Kristoffer Gildenlöw may not be a name that immediately springs to mind when discussing progressive music. Yet, mention the name of the Swedish Prog Metal band Pain Of Salvation, and that becomes another matter. Kristoffer, brother of founder member Daniel Gildenlöw, played bass between 1994 and 2006 when he chose to lead and pursue other musical options and directions.
Kristoffer Gildenlöw – Empty
Release Date: 8 February 2024
Words: Adrian Stonley
In the years between, Kristoffer Gildenlöw has engendered a stunning reputation as a go-to session player, having worked with such diverse and renowned rock acts as Neal Morse (ex-Spock’s Beard), Lana Lane, Damian Wilson (Arena and ex-Threshold) and Dutch proggers Kayak.
Empty is Kristoffer’s fifth solo album, and following the pattern of previous albums, this is also a concept album. Though indirectly, as opposed to being a storytelling piece. Through the music, the intention here is to encourage listeners to consider various scenarios and situations.
It is an album that is aimed at connecting mentally and emotionally with its listeners, encouraging them to reflect on such issues as the world environment and our states of mind and emotions. It aims to encourage the listener to reflect and consider how they connect physically and emotionally to the world and its environs around them.
So, let’s get to the core of the matter directly. With that heavy-duty background, how does the music stand up?
This is not an album that is instantly attainable and will take a few spins for the listener to appreciate the intentions of the artist. But as an album that drips progressive rock, that is a concept not unfamiliar to those listeners who will be reaching out for this offering.
There has often been an underlying approach to prog albums that reflects an attitude of ‘the more it requires listening to, then the better it is and the more the listener will gain from the album.’
Personally, I can relate to this approach. This is not an album for the light-hearted or those who want a quick pop fix. It is very definitely aimed at the more refined listeners who are prepared to take time over their musical artistry.
However, none of these comments should be taken negatively. There is a lot to like here. It just takes time to peel back the layers, dive into the songs and get to the core of what Kristoffer Gildenlöw has developed here. And there are many layers, whether musical or lyrical, as the songs bring to life the thoughts and ideas of the lyricist.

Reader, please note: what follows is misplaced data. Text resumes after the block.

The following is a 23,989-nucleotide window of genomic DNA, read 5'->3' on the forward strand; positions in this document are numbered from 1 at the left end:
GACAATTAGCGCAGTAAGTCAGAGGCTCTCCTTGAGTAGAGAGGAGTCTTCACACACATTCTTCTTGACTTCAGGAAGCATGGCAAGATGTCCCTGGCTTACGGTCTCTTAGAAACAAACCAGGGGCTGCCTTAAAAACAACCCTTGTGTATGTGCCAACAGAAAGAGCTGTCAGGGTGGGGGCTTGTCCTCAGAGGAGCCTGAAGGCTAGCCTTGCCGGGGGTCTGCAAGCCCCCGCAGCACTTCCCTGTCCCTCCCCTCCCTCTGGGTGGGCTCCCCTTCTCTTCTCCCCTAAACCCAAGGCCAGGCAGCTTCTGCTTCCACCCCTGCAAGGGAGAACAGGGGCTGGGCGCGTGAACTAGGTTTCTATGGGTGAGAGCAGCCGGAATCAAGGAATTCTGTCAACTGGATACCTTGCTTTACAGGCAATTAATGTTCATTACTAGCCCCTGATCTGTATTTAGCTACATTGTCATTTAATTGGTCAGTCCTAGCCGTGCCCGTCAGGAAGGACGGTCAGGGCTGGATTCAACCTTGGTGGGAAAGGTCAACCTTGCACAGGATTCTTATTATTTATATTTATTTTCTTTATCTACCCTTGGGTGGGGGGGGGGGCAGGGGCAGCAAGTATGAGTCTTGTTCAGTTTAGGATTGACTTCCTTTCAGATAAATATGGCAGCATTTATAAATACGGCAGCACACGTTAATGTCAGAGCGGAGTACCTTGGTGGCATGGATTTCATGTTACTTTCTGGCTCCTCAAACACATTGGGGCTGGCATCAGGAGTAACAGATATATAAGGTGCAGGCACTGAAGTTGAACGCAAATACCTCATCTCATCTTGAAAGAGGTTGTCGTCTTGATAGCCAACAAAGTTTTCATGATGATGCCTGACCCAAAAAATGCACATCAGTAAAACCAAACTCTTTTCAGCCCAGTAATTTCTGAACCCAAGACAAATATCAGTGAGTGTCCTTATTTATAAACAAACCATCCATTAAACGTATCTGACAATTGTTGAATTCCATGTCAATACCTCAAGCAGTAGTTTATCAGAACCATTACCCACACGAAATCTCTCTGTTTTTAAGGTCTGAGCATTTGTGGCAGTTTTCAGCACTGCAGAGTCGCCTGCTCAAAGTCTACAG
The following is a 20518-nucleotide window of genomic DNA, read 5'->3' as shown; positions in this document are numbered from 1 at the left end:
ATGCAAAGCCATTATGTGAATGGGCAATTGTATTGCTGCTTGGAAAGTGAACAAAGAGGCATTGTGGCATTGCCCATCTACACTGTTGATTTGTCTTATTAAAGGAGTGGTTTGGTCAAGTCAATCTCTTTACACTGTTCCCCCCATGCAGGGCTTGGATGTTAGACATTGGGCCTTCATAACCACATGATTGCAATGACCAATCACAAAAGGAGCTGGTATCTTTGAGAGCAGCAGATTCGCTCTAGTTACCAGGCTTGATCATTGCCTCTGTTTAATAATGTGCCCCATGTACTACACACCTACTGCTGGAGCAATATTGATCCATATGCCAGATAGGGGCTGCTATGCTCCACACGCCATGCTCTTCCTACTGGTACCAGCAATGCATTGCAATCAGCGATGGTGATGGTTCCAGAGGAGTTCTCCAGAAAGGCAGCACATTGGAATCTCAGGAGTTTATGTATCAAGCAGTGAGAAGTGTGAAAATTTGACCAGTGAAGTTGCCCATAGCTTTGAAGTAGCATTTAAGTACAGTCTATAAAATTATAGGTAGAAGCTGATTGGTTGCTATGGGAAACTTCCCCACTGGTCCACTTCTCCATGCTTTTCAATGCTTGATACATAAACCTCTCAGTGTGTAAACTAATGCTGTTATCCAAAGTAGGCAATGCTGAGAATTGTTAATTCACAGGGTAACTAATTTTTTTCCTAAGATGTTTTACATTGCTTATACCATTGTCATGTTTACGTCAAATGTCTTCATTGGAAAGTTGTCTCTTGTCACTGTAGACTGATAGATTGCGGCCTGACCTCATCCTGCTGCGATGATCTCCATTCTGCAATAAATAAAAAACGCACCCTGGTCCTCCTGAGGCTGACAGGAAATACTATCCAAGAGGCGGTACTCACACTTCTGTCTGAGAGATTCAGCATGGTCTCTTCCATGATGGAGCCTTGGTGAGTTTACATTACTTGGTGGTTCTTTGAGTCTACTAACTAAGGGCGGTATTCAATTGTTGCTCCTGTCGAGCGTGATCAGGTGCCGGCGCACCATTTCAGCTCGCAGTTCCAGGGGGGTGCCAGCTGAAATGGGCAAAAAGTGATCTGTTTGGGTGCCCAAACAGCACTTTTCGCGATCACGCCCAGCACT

This is not light popular music. It does not provide three-minute fizzy, high-energy quick fixes. It is a very deep and thought-provoking album, multi-layered in complexity both musically and lyrically.
Musically, Kristoffer’s influences are clearly on display, with the guitar work having a very definite Gilmouresque touch, and in parts, the vocal intonation of Mark Knopfler can clearly be heard, particularly in songs such as the latest single, Saturation.
At other times the vocals can be quite downplayed in the mix, encouraging the listener to concentrate harder on the piece to follow the lyric to its conclusion. This is clearly the case on Time To Turn The Page.
Thematically, the album has a defined direction, but musically, a clear pattern develops across the varying pieces. The album’s general feel is that of beautifully crafted soft, layered and textured music. The vocals, bringing the ideas to life, are not forceful and are integrated within the music as though these are almost an additional instrument, utilising the varying tonal attributes to enhance the piece.
There is a gentle ambience that lies across the twelve pieces that make up this album. Though individually and lyrically unconnected, they form a greater piece. The songs themselves exhibit all the traits of a well-developed project, with intricate melodies interwoven with delicate and thoughtful musicianship.
Melodic strings hang over a number of the pieces, and this provides an almost ethereal feel to proceedings. Perhaps this is an album to be played late at night when the listener is in a reflective and thoughtful mood.
Songwise, the album has much to offer. Though no doubt unintentional, the song Black & White has a very close, Mostly Autumn vibe to it in the way that the tune is expressed, even down to the guitar break and the song structure.
Turn It All Around has a light fluttering keyboard interspersed with a string arrangement and what appears to be a delicate pizzicato-style string plucking. However, whilst typing, the writer is still trying to ascertain if this is a string section or an additional layer of keys designed to sound like strings overlayed across the piece. Sorry, my ear is not that finely attuned.
The first single from the album, Saturated, starts with a gentle choral chant, which is reprised throughout the piece before the main theme kicks in and delicious guitarwork takes the piece to the next level.
The title track, Empty, starts slowly and is drawn out with light touch keys, providing a framework for the Roger Waters style near spoken word lyrical feel to sit upon. It is soft, moody and thought-provoking before the Floydesque theme continues with a guitar break that bleeds emotion and melody.
This album is certainly worth more than one listen. Take your time. You will need it to appreciate the intent that lies within fully. It provides a journey, an exploration in which the listener can partake and immerse themselves, to listen and consider inner thoughts and ideas.
Yet, it is not an album that preaches to the listener. Use it to make up your mind on the concept, or simply lay back and enjoy it and let the melodies flow over you.
Kristoffer Gildenlöw Empty is available from buyyouralbum.com/kristoffer-gildenlow.